1066 Words5 Pages

Elliptic Curve Cryptology

What and Why of ECC?

Elliptic curve cryptography (ECC) is a public key cryptography technique by making use of elliptic curve properties and their algebraic structure of over finite fields. It is one of the efficient ways of providing encryption of cryptographic keys.

Elliptic curves as algebraic/geometric entities have been studied extensively for the past 150 years, and from these studies has emerged a rich and deep theory. Elliptic curve systems as applied to cryptography were first proposed in 1985 independently by Neal Koblitz from the University of Washington, and Victor Miller, who was then at IBM, Yorktown Heights.[1]

These curves have allowed establishment of a new generation of asymmetric*…show more content…*

We take another point Q on the curve. We compute R = P + Q. It is a graphical operation consisting of tracing a line through P and Q. This line defines a unique intersection with the EC: the point –R. R is found by taking the symmetric point with respect to the x-axis (see figure 2).

Figure 2 – Example of addition

Formally:

P = (x1,y1)

Q = (x2,y2)

R = P + Q = (x3,y3)

Where,

x3 = ө 2 – x1 – x2 y3 = ө (x1 + x3) – y1 with ө = (y2 – y1)/(x2 – x1).

If P = Q, R = P + Q is equivalent to adding a point to itself: doubling point P.

Doubling

The operation needs a single point and consists of finding a point 2P. We draw a tangent line to the EC at point P. This line intersects the curve in a point –R. Reflecting this point across the x- axis gives R: R = 2P. See figure 3.

Formally: the only difference with an addition is the definition of ө. ө = (3x1 + a)/2y1

Figure 3 – Example of doubling a point P

Calculations over the real numbers are slow and inaccurate due to round-off error. Cryptographic applications require fast and precise arithmetic; thus elliptic curve groups over the finite fields of Fp and Fm2 are used in practice.[1]

The key generation and verification of elliptic curve analogue (ECDSA) of the U.S. government digital signature algorithm (DSA) is described below.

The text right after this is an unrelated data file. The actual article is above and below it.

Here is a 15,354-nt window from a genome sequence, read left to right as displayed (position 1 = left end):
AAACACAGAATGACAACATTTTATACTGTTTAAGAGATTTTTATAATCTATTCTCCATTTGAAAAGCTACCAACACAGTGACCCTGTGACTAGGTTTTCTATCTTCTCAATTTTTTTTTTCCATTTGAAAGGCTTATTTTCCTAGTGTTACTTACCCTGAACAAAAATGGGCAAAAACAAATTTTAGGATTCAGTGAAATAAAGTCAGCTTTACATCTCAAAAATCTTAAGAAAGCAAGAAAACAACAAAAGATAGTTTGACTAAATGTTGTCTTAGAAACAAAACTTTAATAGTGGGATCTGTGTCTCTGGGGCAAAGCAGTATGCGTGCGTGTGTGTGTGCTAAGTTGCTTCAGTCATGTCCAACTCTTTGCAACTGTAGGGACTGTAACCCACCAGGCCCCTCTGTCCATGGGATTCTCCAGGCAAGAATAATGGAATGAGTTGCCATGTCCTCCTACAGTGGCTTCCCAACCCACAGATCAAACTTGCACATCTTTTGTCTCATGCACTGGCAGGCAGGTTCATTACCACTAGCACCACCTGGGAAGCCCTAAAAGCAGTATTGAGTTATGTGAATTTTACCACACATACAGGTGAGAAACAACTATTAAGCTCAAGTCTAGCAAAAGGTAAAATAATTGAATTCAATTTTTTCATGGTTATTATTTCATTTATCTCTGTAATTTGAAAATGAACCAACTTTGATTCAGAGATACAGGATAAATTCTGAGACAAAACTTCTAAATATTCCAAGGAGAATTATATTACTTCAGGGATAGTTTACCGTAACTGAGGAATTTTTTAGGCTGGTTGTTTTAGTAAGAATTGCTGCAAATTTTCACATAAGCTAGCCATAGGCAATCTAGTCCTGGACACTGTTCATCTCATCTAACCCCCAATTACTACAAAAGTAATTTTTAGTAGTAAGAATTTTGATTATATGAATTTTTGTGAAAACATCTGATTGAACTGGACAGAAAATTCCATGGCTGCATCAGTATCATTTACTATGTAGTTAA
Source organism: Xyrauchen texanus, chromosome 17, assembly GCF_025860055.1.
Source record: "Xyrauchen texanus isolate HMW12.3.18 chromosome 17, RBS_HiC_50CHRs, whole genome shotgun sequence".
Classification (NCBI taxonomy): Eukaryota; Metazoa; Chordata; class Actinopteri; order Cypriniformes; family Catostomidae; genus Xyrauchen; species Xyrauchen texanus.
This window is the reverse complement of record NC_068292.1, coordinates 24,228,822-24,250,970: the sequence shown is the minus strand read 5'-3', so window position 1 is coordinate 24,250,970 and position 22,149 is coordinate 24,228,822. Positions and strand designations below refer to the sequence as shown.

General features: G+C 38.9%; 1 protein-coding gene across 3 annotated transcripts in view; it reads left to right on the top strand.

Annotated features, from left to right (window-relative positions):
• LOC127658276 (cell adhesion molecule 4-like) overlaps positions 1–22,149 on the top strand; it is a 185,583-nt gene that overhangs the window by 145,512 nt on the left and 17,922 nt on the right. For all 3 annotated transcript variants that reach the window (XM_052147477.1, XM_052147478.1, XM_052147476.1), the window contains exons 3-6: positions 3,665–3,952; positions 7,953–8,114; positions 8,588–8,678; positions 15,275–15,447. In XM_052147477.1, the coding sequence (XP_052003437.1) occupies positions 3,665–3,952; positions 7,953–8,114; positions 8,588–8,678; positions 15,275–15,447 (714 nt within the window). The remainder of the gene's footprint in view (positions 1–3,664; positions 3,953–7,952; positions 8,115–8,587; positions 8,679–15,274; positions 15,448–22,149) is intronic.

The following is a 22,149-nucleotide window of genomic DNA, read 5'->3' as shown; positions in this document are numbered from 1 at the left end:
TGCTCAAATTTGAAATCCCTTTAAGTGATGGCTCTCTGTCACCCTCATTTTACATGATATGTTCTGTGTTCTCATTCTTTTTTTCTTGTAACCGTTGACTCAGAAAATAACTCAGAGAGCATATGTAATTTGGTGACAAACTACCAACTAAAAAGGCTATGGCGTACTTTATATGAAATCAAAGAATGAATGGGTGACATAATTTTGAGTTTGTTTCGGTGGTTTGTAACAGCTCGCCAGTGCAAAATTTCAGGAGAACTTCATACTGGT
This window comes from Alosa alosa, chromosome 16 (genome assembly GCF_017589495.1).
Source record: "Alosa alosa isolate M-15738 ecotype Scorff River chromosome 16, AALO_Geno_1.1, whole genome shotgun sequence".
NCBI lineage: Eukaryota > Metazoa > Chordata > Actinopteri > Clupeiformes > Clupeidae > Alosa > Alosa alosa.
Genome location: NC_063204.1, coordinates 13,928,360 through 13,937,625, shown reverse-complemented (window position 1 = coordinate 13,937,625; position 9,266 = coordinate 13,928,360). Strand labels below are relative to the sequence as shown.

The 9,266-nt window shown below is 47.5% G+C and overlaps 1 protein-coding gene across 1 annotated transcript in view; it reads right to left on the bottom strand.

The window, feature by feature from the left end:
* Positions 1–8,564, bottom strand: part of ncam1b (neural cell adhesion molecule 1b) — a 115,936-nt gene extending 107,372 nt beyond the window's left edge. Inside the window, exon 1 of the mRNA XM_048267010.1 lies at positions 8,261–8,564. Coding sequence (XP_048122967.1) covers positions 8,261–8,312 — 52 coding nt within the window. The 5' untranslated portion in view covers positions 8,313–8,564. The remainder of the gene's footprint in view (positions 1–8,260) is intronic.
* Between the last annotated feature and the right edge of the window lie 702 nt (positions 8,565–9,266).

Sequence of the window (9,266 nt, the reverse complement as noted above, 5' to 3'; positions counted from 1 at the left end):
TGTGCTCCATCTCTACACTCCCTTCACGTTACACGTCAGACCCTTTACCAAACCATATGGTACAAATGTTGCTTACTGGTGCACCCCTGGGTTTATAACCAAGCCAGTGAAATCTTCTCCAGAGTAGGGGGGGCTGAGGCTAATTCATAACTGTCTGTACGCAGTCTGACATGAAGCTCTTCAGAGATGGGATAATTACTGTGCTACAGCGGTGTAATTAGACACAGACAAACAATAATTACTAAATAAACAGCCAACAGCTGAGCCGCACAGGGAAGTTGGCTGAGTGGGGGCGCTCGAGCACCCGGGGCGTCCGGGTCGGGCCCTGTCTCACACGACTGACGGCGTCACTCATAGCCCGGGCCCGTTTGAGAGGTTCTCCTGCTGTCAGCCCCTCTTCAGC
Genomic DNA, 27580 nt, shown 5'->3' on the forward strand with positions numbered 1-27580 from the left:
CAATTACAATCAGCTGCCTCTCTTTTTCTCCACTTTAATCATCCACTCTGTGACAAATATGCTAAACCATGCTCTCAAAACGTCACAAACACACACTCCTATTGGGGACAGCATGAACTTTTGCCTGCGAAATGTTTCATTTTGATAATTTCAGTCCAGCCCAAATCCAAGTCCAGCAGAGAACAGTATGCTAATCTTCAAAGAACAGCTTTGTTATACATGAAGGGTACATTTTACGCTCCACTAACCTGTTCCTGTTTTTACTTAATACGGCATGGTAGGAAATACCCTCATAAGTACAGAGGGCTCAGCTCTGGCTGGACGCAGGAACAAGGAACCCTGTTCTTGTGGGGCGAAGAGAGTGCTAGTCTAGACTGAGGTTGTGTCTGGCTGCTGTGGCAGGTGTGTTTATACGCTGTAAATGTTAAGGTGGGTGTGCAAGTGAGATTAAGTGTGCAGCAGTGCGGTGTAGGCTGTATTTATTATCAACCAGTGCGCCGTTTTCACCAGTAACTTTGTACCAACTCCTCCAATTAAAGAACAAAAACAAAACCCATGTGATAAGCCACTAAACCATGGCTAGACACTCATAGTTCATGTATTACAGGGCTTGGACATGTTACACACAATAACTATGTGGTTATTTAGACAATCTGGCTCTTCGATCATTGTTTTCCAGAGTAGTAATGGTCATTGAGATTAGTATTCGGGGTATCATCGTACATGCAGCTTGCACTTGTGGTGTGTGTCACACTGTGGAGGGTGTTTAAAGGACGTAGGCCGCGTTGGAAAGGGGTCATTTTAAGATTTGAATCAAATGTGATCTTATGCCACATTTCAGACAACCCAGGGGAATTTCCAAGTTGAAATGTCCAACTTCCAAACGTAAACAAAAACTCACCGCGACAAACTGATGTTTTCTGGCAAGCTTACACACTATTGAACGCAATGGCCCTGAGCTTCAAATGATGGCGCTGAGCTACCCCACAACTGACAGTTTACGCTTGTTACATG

ECDSA Key Generation: E is an elliptic curve defined over Fq , and P is a point of prime order n in E (Fq ); these are system-wide

What and Why of ECC?

Elliptic curve cryptography (ECC) is a public key cryptography technique by making use of elliptic curve properties and their algebraic structure of over finite fields. It is one of the efficient ways of providing encryption of cryptographic keys.

Elliptic curves as algebraic/geometric entities have been studied extensively for the past 150 years, and from these studies has emerged a rich and deep theory. Elliptic curve systems as applied to cryptography were first proposed in 1985 independently by Neal Koblitz from the University of Washington, and Victor Miller, who was then at IBM, Yorktown Heights.[1]

These curves have allowed establishment of a new generation of asymmetric

We take another point Q on the curve. We compute R = P + Q. It is a graphical operation consisting of tracing a line through P and Q. This line defines a unique intersection with the EC: the point –R. R is found by taking the symmetric point with respect to the x-axis (see figure 2).

Figure 2 – Example of addition

Formally:

P = (x1,y1)

Q = (x2,y2)

R = P + Q = (x3,y3)

Where,

x3 = ө 2 – x1 – x2 y3 = ө (x1 + x3) – y1 with ө = (y2 – y1)/(x2 – x1).

If P = Q, R = P + Q is equivalent to adding a point to itself: doubling point P.

Doubling

The operation needs a single point and consists of finding a point 2P. We draw a tangent line to the EC at point P. This line intersects the curve in a point –R. Reflecting this point across the x- axis gives R: R = 2P. See figure 3.

Formally: the only difference with an addition is the definition of ө. ө = (3x1 + a)/2y1

Figure 3 – Example of doubling a point P

Calculations over the real numbers are slow and inaccurate due to round-off error. Cryptographic applications require fast and precise arithmetic; thus elliptic curve groups over the finite fields of Fp and Fm2 are used in practice.[1]

The key generation and verification of elliptic curve analogue (ECDSA) of the U.S. government digital signature algorithm (DSA) is described below.

ECDSA Key Generation: E is an elliptic curve defined over Fq , and P is a point of prime order n in E (Fq ); these are system-wide

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